Captain Brian Hardman of Kent Island-based Lead Dog Charters, said that while he will lose some business because of the trophy season closure, it isn't a huge amount. Last year, he only took a few trips during the two-week period in early May.

"The reality of it is: The fish are spawning earlier, and there hasn't been that many large, female fish in the beginning of May to begin with," he said.

Many customers opted to wait until the summer season started so that they'd be able to keep more fish, Hardman said. On a boat with six customers, Hardman said he only expected to catch up to three trophy-sized fish, if any.

Hardman said he was surprised that DNR is not also ending the catch-and-release fishery, which is allowed in certain areas of the Chesapeake through March, before striped bass fishing is banned in April for spawning time.

Hardman said that since warmer weather is prompting the striped bass to spawn earlier, he feels this might be a necessary step. During that period, many charter boats remain on shore for the winter, Hardman said, but recreational fishermen are among those still pursuing their catch.

"Everything is earlier, so their answer is: I'll have a closure later?" he said.

In addition to the Maryland-specific regulations proposed by DNR on Wednesday, the multi-state commission in charge of striped bass management along the entire East Coast also is considering big changes for the fishery.

A new proposal by the Atlantic States Marine Fisheries Commission would reduce the total catch for commercial fishing boats by up to 14.5%, compared to 2022 figures.

It also would set narrower size limits for recreational anglers in the bay and in the Atlantic. Called "slot limits," these rules set upper and lower restrictions on the size of rockfish that can be harvested. In some of the options suggested by the commission, boats would be allowed to keep only one fish per angler—even charter boats. In Maryland, charter boats previously were allowed to keep two fish per person while recreational boats could only keep one.

Hardman said he's concerned that a one-fish limit could "decimate" business. Many of his charter customers only come fishing once a year, and allowing them to keep just one fish feels unfair, when recreational fishermen with their own boats can go fishing day after day and take one striped bass on each occasion.

The Atlantic States commission will be accepting public comment on the different options for the new rockfish rules online and at a meeting Dec. 6 in Annapolis. The commission will vote on the new rules at its January meeting.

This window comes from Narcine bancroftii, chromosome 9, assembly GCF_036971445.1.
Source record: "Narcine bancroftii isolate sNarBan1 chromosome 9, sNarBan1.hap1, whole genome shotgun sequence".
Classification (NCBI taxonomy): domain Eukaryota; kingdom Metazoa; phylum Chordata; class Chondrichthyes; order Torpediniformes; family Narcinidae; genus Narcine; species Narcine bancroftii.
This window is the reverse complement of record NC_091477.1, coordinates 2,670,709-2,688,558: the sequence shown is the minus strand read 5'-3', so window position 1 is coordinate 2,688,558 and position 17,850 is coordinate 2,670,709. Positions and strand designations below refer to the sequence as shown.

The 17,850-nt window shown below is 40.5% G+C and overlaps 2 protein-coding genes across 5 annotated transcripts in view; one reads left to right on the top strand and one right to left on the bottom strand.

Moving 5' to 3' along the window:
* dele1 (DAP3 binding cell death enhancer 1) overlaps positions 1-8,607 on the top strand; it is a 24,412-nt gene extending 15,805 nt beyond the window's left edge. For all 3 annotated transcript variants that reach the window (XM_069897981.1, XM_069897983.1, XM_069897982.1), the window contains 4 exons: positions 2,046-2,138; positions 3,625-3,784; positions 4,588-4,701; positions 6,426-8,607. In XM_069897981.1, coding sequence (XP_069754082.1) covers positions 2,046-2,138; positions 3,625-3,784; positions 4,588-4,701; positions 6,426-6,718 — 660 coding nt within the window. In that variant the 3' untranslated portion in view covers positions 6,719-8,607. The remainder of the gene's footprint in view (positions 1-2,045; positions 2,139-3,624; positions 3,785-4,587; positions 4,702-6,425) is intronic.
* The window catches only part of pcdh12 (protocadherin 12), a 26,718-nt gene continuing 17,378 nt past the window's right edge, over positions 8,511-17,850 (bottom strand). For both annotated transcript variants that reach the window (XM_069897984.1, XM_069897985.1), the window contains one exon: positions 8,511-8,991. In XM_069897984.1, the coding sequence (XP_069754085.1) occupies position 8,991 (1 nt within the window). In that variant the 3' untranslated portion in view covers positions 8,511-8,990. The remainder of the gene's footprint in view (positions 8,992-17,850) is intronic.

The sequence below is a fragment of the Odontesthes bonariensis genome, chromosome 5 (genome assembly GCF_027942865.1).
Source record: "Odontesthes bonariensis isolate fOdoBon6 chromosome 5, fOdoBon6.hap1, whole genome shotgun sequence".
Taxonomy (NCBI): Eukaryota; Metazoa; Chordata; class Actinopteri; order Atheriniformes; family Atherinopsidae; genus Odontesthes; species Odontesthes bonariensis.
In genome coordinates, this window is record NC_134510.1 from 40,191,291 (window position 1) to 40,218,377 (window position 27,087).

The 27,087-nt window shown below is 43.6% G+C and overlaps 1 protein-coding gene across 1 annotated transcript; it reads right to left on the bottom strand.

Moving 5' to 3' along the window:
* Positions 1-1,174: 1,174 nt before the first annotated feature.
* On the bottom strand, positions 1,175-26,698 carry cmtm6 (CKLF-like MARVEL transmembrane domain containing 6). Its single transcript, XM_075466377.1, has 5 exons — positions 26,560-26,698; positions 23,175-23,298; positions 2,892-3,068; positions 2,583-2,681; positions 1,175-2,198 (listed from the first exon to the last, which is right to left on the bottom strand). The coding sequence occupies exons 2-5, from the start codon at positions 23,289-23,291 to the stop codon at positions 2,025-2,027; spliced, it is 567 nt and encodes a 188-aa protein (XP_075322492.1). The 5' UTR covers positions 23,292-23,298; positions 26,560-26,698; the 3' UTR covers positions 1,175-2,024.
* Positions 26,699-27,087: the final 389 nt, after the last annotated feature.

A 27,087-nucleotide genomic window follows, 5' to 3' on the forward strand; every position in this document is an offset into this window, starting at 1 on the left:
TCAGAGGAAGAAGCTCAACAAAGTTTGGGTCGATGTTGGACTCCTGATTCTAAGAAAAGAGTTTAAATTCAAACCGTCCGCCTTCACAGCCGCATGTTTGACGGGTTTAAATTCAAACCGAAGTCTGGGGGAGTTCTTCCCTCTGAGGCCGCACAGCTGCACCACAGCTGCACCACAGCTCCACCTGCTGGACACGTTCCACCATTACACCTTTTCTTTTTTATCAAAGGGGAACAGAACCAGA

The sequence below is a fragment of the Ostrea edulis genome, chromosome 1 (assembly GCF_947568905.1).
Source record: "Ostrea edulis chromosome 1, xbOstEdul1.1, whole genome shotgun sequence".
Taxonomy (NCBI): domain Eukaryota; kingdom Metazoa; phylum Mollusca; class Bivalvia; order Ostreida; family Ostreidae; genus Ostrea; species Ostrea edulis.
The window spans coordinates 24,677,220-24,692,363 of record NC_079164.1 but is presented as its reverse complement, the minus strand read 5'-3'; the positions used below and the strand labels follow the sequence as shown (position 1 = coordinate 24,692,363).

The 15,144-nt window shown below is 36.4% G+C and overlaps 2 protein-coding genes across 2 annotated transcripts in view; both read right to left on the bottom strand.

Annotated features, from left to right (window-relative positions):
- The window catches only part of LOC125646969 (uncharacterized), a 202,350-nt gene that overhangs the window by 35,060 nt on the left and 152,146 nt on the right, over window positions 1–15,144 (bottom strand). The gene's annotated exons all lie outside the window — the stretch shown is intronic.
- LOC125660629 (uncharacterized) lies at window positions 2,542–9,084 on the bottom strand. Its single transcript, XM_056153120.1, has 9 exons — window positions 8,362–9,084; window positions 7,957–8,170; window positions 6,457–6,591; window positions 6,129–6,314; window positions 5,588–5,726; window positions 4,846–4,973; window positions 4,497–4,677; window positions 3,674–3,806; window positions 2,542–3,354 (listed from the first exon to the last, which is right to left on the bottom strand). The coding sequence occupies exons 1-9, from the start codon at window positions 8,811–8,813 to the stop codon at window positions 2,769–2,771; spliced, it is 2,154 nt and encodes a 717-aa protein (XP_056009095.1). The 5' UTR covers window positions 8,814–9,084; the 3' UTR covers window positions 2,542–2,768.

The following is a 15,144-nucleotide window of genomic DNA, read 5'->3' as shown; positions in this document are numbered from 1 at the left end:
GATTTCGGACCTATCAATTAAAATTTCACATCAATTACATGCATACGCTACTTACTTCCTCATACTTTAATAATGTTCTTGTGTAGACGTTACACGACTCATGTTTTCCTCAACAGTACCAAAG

Next year, the commission also will release a stock assessment for the entire population of striped bass, as opposed to Maryland's numbers that focused just on young .

Those figures should be illustrative, Colden said, since they will show for the first time how significantly the bad population figures for young rockfish over the past five years are impacting the entire stock.

"A lot of people are really holding their breath for this 2024 stock assessment," Colden said. "I think that's when the rubber is really going to hit the road."

For the time being, it seems as though the overall stock level is high enough that fisheries managers will not need to pursue a full-fledged fishing moratorium for striped bass, which was last done from 1985 to 1990, rescuing the fishery from the brink of collapse.

"While are on a downturn, we're not back where we were in 1985," Fegley said, "and it's our hope that we can really be proactive as a state, and as a coast, and not have to go back there."

2023 The Baltimore Sun. Distributed by Tribune Content Agency, LLC.

Citation: Following worrying rockfish population data, Maryland looks to cancel spring trophy season for 2024 (2023, November 30) retrieved 24 April 2024 from
This document is subject to copyright. Apart from any fair dealing for the purpose of private study or research, no part may be reproduced without the written permission. The content is provided for information purposes only.

Explore further

Maryland's juvenile rockfish count below average for fourth year, but state says there's no need to panic


Feedback to editors